Non-traditional Premed applicant. B.S. in Biology at Ramapo College of New Jersey. Pursing higher education with a passion for teaching.
Education & Certification
Undergraduate Degree: Ramapo College of New Jersey - Bachelors, Biology (Pre med course concentration)
Biology, Chemistry, Astrophysics, Astronomy, Finance, Technology, Singing/Piano, Personal Training, Weight lifting, Track and Field
Anatomy & Physiology
CLEP Introductory Psychology
Elementary School Math
Elementary School Reading
Elementary School Science
Elementary School Writing
High School Biology
High School English
High School Writing
Middle School Reading
Middle School Reading Comprehension
Middle School Science
Middle School Writing
What is your teaching philosophy?
I believe a fundamental goal of teaching is to inspire curiosity and genuine interest in subject matter. There are many ways to teach and to learn, and an effective teacher is familiar with more than one.
What might you do in a typical first session with a student?
Make the student feel at ease, especially if this is their first time being tutored. After that, figure out what their strengths and weaknesses are. Write up a quick plan of attack on subject matter. And if the session goes well, schedule another session and make longer term plan.
How can you help a student become an independent learner?
Teach effective study skills. Reinforce good habits and find ways to reduce bad ones. And often I try to find a way to connect what they're learning to real life, to teach its applications and foster interest in subject matter.
How would you help a student stay motivated?
Depends on what is "unmotivating" them. The most common factor is difficulty of material, and thinking "I'm never going to understand this in time" or "Maybe I'm just stupid." These are feelings I've had myself, and I would address those issues depending on the situation.
If a student has difficulty learning a skill or concept, what would you do?
There's always several ways to teach the same concept, I just keep using a different one until the student gets it. But if it's an issue of the student being upset or frustrated, I have us take a step back from the material and address that first.
How do you help students who are struggling with reading comprehension?
Depends on what exactly is causing the issues. Is English a second language? Is there a reading disorder? Dyslexia? Is the vocabulary too hard? I teach the sciences mainly so there's ways around it sometimes by using charts or graphs.
What strategies have you found to be most successful when you start to work with a student?
My strategy to be flexible, creative, and to tailor the tutoring to each individual student and their situation has been most successful. The only thing that stays the same is my original assessment of each student, which aims to get to know the student and their strengths and weaknesses.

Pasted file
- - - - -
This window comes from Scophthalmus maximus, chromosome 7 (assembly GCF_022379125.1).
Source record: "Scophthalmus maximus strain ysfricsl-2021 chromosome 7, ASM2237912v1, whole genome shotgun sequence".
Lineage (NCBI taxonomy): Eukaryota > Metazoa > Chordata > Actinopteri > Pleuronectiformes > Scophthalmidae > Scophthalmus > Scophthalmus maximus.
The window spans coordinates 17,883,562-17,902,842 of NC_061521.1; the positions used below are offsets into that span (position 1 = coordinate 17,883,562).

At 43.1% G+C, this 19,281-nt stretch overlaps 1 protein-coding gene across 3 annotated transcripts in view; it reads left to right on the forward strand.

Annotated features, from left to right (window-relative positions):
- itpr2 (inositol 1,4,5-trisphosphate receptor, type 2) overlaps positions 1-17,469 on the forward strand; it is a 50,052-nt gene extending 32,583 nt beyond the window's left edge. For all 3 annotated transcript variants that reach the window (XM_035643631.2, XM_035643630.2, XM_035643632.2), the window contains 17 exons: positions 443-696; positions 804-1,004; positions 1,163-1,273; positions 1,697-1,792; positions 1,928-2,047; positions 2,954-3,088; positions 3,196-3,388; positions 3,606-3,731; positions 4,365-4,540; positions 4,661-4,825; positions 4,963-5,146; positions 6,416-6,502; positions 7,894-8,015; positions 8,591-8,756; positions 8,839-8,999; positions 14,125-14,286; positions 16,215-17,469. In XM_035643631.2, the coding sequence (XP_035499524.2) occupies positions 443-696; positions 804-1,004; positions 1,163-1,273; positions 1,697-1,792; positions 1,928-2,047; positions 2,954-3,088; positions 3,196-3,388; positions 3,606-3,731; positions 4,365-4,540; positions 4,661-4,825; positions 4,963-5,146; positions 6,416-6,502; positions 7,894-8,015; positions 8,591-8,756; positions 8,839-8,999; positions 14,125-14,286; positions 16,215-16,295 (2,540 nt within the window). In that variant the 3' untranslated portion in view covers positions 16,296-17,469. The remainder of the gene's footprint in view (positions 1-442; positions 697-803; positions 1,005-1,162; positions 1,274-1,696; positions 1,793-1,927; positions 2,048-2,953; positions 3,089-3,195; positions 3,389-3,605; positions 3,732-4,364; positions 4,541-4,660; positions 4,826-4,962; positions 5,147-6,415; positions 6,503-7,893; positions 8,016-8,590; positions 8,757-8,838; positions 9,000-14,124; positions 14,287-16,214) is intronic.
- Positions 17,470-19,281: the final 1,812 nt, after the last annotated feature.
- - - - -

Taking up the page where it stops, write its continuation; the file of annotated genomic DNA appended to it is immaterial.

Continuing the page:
How would you help a student get excited/engaged with a subject that they are struggling in?
I mentioned in earlier questions that I think getting a student interested in subject matter or getting them to look at it "in a new light" is fundamental. Connecting material to real world examples makes students think about the material in their day to day life, which in turn improves memory recall.
What techniques would you use to be sure that a student understands the material?
They say that if you can't teach the material, you don't understand it. After a period of time has passed, I would have the student explain concepts back to me in their own words and/or test them.
How do you build a student's confidence in a subject?
I had a problem with "confidence in a subject" in the higher maths. Even after completing a problem, I was rarely confident it was right. Doing a high volume of problems and getting a high % of them right fix this. Low confidence is usually the result of the opposite of that.
How do you evaluate a student's needs?
First I let the student tell me where they think they are strong/weak. Then I test them to see if their assessment of themselves is correct. It happens often enough that a student isn't as strong in a subject as they think they are.
How do you adapt your tutoring to the student's needs?
A fundamental of my tutoring style is to develop new, creative ways to teach a concept on the spot. This can only be done effectively by having a good grasp of the subject matter, and by having an accurate analysis of the student’s abilities. Each situation would be unique.
What types of materials do you typically use during a tutoring session?
I have textbooks on hand if needed, but the internet is a near limitless resource of information. It's great to be able to send a student links of websites that they can study on their own after the session is up.